Triple Draw Lowball

Triple Draw Lowball (often called just Triple Draw) is a form of lowball poker for two to six players. It’s a fairly simple game, especially if you’re familiar with Five-Card Draw or other Draw Poker variants. However, having four chances to bet instead of one makes Triple Draw an exciting, competitive game with large pots and lots of betting action. Triple Draw has become popular in Las Vegas casinos, being included in many high-limit mixed game rotations.

Object of Triple Draw Lowball

The object of Triple Draw Lowball is to form the lowest-ranking poker hand after drawing new cards up to three times.


Triple Draw uses the same standard 52-card deck as most other poker games. We suggest that you give Denexa 100% Plastic Playing Cards a try if you haven’t yet. You’ll also need something to bet with, probably poker chips. The game is typically played with fixed limits (see “Betting in poker“), so all players should agree to what the limits will be.

The two players to the left of the dealer post their blinds (see “Blinds and antes“). Shuffle and deal five cards to each player. The dealer retains the deck stub for later use.

Game play

Upon receiving their cards, players evaluate the strength of their hand. Triple Draw is most frequently played with deuce-to-seven lowball rules. In this version of lowball, straights and flushes are taken into consideration when ranking hands, and aces count high. That means the lowest possible hand is 2-3-4-5-7 (because 2-3-4-5-6 forms a straight). The first betting round then begins, with the player to the left of the big blind (the player under the gun) starting the betting. Betting follows the typical rules of betting in poker.

After the first round of betting is resolved, the first draw occurs, starting with the player to the left of the dealer (the small blind). This player discards any number of cards, from zero to five, face down in front of them. The dealer then deals them the appropriate number of replacement cards from the stub. This continues, clockwise, until all active players have had a chance to swap cards. The dealer then collects the discards and sets them aside.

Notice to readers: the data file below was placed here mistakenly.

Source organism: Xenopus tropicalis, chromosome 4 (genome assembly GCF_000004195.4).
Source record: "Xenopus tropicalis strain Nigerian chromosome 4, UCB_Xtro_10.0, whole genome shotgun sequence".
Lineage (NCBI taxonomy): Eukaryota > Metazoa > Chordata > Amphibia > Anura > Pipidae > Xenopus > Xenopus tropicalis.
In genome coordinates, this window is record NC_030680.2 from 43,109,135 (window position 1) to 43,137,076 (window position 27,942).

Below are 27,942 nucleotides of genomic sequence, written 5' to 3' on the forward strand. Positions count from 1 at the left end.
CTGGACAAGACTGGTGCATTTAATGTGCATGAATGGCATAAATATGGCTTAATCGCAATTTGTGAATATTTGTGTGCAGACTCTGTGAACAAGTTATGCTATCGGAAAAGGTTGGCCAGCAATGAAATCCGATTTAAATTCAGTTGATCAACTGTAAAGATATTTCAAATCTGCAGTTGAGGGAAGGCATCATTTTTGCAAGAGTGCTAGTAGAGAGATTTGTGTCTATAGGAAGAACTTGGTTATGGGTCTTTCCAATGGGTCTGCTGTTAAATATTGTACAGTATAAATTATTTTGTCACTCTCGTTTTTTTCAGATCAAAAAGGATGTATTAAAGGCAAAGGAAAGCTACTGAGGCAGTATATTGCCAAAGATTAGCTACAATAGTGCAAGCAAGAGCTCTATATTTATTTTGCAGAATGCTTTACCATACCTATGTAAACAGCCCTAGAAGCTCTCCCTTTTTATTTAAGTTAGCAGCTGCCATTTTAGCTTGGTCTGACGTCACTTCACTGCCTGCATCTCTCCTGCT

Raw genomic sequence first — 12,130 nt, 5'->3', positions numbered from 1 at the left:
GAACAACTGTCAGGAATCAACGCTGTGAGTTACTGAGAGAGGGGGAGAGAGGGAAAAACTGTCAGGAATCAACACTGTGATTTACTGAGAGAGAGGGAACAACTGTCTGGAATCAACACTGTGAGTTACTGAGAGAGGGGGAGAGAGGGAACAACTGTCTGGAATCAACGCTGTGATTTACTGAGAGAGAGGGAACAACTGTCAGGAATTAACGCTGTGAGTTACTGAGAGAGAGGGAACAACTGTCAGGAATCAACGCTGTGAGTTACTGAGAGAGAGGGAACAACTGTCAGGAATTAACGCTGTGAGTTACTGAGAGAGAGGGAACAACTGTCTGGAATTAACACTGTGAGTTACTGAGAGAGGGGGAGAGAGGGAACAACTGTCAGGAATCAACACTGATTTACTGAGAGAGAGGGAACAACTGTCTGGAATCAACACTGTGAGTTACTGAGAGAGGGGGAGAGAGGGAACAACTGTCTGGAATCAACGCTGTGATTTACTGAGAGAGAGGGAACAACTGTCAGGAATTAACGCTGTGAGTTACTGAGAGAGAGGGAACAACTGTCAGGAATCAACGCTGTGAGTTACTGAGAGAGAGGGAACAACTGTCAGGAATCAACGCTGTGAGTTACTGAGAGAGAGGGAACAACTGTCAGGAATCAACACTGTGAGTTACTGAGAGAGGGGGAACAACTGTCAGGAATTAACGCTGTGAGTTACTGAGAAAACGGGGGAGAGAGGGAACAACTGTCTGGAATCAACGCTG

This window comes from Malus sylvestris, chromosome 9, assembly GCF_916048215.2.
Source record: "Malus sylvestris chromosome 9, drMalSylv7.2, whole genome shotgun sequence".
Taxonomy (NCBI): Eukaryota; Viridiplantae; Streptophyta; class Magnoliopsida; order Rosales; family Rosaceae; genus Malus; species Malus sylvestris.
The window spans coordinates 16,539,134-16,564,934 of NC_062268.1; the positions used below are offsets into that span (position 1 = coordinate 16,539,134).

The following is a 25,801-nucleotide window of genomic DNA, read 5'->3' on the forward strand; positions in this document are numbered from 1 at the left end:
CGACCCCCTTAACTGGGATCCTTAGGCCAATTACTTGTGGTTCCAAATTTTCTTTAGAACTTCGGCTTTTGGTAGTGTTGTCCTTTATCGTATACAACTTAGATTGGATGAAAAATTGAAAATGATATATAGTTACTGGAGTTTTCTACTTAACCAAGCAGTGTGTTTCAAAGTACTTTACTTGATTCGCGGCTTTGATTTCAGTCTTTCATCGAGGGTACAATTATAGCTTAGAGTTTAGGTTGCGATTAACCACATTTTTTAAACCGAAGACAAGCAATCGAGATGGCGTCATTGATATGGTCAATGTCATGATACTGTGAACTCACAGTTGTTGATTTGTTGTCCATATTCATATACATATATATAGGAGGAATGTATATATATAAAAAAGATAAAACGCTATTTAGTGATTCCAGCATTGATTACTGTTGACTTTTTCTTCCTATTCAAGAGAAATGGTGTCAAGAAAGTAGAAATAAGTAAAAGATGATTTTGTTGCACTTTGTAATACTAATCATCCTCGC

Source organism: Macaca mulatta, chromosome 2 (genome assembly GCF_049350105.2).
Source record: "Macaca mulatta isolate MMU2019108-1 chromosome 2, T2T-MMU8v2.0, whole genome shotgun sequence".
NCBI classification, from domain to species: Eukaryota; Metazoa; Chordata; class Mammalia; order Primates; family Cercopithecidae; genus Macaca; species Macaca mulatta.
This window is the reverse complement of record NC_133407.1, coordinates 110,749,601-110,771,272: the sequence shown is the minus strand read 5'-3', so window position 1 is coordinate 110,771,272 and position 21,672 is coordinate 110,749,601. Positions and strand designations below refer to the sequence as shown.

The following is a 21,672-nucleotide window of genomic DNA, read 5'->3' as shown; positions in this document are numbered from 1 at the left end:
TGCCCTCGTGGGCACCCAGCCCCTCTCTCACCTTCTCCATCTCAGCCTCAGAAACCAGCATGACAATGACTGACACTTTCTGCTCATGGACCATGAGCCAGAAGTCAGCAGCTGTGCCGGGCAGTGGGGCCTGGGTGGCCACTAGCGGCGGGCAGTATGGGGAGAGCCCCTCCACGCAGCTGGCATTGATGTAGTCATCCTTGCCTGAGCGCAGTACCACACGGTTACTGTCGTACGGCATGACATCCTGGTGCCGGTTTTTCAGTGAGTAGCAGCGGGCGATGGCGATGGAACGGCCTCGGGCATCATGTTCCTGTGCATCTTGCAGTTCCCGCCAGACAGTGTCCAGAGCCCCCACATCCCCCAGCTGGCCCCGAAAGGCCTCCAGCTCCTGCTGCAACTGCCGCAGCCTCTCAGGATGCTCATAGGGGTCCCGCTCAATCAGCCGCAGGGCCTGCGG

When the first draw finishes, the second betting round begins, starting this time with the small blind player. This is followed by a second draw (conducted the same way as the first), then the third betting round, then the third draw, then the fourth and final betting round. Betting limits are typically doubled on the third and fourth betting rounds. If there are at least two active players left at the end of the fourth betting round, they reveal their hands. Whoever has the lowest-ranked poker hand wins the pot.


Lowball poker

Lowball is a general term for a category of poker variants that turn the typical rank of poker hands on its head—instead of the best poker hand winning, the worst one does! A royal flush in a lowball game would be beaten by any other hand. Any poker variant can be played with lowball rules, and some games split the pot between the best conventional (high) hand and the best low hand. However, there are a few different ways that the lowest hand can be reckoned, which need to be established before you start playing.

Ace-to-five lowball

Ace-to-five lowball, or California lowball, is probably the simplest way of determining the low hand, and the one most commonly used, including in casinos. In this variant of the game, straights and flushes are ignored for the purposes of determining hand ranking. Aces are considered low. Therefore, the lowest (and therefore best) possible hand is A-2-3-4-5, which is also called the wheel or bicycle. (Because the bicycle is also a straight, it may well take both the high and low halves of the pot in split-pot games.) Note that pairs, three-of-a-kinds, and so forth do still count as hands, and will therefore be ranked higher (and therefore worse) than unpaired hands, even if they contain high cards.

Deuce-to-seven lowball

Deuce-to-seven lowball, also known as Kansas City lowball, takes straights and flushes into consideration when ranking hands, and aces count high. Thus, the lowest possible hand is 2-3-4-5-7 (because 2-3-4-5-6 forms a straight).

Ace-to-six lowball

Ace-to-six lowball is the least commonly-used variation, serving as sort of a middle ground between the two variants listed above. It is essentially deuce-to-seven lowball, except aces are low, so the lowest possible hand is A-2-3-4-6.